Performance verification of 3D-PSCC

Detailed performance of the 3D-PSCC, such as the angular response and sensitivity to high energy gamma rays, were investigated both in the laboratory experiment and a Geant-4 simulation. The angular resolution of the Compton camera is determined by three factors: (1) position uncertainty, (2) energy uncertainty, and (3) the Doppler broadening effect51. In our case, position uncertainty is the primary factor affecting angular resolution and is determined from the side length of the cubic Ce:GAGG scintillator (2 mm throughout the measured energy range). The energy resolution achieved using typical Ce:GAGG pixel in a 3-D scintillator array is 10.5% (FWHM) when detecting 1.33 MeV gamma rays, and is anticipated to be 5.7% for 4.4 MeV gamma rays. The Doppler broadening effect depends on the materials forming the scatterer but has negligibly small influence on angular resolution compared with the other two factors. Figure 6(a) shows the experimental image reconstructed for a 60Co point source placed 10 cm from the detector. We applied the list-mode maximum likelihood expectation maximization (LM-MLEM) algorithm as developed in the literature21, with an iteration number of three. The angular resolution thus measured was 9.5° (FWHM) at 1.33 MeV, which is consistent with the simulation. The simulation also predicts the angular resolution improves as energy increases, typically 6.4° (FWHM) as measured at 4.4 MeV for prompt gamma ray imaging.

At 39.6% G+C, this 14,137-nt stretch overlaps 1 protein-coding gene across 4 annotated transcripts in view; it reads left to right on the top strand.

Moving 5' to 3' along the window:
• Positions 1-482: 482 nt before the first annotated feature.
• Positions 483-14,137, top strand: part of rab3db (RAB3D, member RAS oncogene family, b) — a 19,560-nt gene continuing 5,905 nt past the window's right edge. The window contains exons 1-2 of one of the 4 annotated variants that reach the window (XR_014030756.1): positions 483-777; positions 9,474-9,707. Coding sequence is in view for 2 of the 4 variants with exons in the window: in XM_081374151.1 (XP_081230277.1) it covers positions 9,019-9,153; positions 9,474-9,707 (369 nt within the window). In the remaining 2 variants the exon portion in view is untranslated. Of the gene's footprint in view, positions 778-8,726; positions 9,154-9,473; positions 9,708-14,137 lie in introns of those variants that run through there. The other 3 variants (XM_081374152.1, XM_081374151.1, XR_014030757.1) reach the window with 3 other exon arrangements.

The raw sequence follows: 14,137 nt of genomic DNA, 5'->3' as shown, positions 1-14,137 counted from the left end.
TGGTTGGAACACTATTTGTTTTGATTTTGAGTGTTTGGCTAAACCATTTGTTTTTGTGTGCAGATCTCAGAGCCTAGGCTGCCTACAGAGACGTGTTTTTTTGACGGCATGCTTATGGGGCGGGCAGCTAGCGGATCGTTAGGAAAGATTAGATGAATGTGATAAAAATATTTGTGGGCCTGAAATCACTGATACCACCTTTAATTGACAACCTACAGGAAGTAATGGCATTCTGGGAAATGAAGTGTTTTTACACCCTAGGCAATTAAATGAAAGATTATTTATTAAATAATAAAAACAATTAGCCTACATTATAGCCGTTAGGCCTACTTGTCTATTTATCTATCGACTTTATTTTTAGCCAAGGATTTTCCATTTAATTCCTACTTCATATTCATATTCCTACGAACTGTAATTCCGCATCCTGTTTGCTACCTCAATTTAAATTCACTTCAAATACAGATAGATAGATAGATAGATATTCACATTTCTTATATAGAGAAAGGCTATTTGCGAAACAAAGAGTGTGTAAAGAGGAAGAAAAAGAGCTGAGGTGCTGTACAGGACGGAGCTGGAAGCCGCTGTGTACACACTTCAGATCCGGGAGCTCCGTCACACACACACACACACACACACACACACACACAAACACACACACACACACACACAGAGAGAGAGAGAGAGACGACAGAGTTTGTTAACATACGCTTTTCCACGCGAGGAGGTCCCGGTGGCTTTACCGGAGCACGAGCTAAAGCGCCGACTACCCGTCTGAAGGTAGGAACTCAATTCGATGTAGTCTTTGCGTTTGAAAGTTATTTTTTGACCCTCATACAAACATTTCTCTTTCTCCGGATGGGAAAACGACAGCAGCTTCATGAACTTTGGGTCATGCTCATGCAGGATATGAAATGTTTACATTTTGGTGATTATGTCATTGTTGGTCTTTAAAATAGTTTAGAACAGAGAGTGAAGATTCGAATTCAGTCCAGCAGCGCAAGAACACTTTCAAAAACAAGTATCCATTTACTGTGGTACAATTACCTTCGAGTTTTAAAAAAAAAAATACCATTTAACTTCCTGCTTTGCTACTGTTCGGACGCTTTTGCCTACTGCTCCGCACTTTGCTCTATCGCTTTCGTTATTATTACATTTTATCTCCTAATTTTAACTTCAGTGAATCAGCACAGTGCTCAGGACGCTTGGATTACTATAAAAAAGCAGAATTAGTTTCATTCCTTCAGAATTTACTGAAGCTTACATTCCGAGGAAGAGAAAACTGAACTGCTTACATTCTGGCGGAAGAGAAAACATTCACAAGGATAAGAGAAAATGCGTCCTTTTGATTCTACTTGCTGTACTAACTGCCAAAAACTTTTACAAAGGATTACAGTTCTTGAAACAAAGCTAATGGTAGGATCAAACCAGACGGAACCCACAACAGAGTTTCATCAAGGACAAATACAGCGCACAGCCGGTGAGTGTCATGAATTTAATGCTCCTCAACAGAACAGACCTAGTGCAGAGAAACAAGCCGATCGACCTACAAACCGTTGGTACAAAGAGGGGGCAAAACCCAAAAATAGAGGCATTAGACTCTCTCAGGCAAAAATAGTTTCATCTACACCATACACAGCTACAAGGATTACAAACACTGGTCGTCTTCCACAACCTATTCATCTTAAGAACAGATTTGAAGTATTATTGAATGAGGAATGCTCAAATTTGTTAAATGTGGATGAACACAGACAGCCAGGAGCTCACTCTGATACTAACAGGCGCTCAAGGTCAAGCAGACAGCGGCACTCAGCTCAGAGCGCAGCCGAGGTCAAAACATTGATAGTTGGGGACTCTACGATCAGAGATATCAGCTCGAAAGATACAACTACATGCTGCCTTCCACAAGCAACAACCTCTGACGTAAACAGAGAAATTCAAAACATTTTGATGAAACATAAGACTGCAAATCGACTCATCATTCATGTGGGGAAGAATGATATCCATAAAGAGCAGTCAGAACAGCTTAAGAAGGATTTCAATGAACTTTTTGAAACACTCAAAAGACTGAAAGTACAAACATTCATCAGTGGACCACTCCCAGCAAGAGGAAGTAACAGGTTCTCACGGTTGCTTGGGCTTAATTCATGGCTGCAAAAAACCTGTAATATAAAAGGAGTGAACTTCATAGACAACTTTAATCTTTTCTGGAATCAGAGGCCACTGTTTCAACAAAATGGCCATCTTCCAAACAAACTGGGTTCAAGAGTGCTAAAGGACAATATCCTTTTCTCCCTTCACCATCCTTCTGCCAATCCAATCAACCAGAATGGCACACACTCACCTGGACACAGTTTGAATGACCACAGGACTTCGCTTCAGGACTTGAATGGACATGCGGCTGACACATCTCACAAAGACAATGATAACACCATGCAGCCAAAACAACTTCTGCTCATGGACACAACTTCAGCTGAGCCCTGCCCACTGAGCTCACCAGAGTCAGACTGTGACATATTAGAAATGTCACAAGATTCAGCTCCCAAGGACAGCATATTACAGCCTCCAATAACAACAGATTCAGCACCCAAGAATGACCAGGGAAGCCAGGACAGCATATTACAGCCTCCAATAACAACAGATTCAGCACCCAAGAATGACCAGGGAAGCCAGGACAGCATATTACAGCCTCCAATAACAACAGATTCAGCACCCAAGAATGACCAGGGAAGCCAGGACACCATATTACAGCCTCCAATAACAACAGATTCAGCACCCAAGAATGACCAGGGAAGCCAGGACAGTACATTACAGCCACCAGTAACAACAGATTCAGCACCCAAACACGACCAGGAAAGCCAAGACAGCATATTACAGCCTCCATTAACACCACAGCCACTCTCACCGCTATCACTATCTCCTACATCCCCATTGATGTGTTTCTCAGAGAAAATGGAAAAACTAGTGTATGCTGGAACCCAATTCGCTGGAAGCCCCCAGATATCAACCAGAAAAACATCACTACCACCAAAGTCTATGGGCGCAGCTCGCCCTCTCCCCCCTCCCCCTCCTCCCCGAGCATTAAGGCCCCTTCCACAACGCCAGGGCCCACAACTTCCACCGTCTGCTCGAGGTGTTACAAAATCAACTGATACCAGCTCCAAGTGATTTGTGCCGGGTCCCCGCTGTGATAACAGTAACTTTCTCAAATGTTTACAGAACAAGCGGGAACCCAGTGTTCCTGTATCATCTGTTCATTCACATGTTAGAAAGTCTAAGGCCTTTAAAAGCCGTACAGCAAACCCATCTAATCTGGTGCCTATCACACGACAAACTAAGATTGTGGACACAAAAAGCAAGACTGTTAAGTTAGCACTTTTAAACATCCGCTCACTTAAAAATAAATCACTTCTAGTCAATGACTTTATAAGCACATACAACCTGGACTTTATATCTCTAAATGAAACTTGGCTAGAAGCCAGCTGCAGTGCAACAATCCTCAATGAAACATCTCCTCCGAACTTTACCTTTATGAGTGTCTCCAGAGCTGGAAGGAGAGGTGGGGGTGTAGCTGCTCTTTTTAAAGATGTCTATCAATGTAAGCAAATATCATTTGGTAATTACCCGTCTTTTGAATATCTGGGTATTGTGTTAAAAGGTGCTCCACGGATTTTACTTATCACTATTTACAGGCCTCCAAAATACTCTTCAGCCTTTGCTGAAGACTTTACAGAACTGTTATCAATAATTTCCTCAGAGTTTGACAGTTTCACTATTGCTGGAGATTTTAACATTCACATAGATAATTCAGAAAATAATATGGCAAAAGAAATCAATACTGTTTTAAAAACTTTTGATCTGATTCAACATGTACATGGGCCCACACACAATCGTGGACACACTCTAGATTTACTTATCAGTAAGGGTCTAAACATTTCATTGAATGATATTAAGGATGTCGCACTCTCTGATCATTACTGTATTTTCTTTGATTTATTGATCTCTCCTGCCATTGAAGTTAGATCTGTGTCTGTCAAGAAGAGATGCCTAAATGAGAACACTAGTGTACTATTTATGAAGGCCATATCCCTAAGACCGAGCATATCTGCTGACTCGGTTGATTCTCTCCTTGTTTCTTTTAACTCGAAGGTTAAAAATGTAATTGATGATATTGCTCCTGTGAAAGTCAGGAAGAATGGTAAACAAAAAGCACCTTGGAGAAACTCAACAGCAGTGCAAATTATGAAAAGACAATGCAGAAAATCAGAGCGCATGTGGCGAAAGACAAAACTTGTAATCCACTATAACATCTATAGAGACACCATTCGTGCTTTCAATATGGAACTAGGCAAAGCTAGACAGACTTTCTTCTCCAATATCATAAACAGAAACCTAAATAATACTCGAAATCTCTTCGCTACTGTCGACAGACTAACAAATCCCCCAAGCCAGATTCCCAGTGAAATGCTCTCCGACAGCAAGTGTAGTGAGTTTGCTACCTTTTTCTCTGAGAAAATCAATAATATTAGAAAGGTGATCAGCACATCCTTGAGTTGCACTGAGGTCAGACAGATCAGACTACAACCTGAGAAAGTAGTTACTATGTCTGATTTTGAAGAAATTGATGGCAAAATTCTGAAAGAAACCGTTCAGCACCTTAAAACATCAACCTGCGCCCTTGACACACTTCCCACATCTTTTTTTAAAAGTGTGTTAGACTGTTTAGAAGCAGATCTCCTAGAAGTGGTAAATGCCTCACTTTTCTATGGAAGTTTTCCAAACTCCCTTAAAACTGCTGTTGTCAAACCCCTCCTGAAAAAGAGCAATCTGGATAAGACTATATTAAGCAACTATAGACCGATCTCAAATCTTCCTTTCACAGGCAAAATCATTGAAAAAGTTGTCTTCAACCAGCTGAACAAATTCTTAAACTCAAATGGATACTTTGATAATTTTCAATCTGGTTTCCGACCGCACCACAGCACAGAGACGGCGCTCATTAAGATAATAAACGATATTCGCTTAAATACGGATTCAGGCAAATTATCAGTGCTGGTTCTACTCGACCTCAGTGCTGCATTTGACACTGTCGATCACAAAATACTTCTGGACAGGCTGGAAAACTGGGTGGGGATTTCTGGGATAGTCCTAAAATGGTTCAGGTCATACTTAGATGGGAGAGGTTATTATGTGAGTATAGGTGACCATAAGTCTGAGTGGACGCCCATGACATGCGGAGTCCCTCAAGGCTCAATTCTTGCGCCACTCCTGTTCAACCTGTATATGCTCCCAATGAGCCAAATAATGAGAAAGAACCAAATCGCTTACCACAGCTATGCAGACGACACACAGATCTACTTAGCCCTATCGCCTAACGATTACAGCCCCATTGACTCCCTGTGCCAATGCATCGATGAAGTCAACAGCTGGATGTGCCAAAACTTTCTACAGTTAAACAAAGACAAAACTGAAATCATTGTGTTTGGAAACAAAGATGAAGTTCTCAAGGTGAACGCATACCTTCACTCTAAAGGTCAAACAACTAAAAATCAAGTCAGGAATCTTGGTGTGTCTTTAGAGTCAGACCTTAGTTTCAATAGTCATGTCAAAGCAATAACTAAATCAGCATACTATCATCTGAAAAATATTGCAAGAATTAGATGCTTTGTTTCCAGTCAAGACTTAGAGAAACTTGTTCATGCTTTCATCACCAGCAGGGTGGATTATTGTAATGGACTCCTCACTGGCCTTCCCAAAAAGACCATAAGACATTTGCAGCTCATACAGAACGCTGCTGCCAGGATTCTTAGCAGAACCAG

Figure 6

(a) An experimental image for a 1 MBq 60Co point source placed 10 cm from the 3D-PSCC. The angular resolution is 9.5° (FWHM) at 1.33 MeV. (b) Simulation image of a 4.4 MeV line gamma ray source whose length is assumed to be 15 cm.

Also, to correctly reconstruct the geometry and intensity of extended and/or diffuse sources, we first simulated the 3D-PSCC response against a uniformly distributed plane source that covers the entire field of view and emits 4.4 MeV monochromatic gamma rays. The results are used as sensitivity maps to correct the measurement image for extended sources as measured at 4.4 MeV. We also simulated 10 cm, 15 cm, and 20 cm line sources and placed them at 20 cm from the camera to mimic the experimental conditions in the NIRS experiments, as detailed below. From Fig. 6(b), we confirmed that the 3D-PSCC obtained ±10% uniformity for a 15 cm line source, which emits 4.4 MeV gamma rays.

Setup for measuring prompt gamma-ray spectra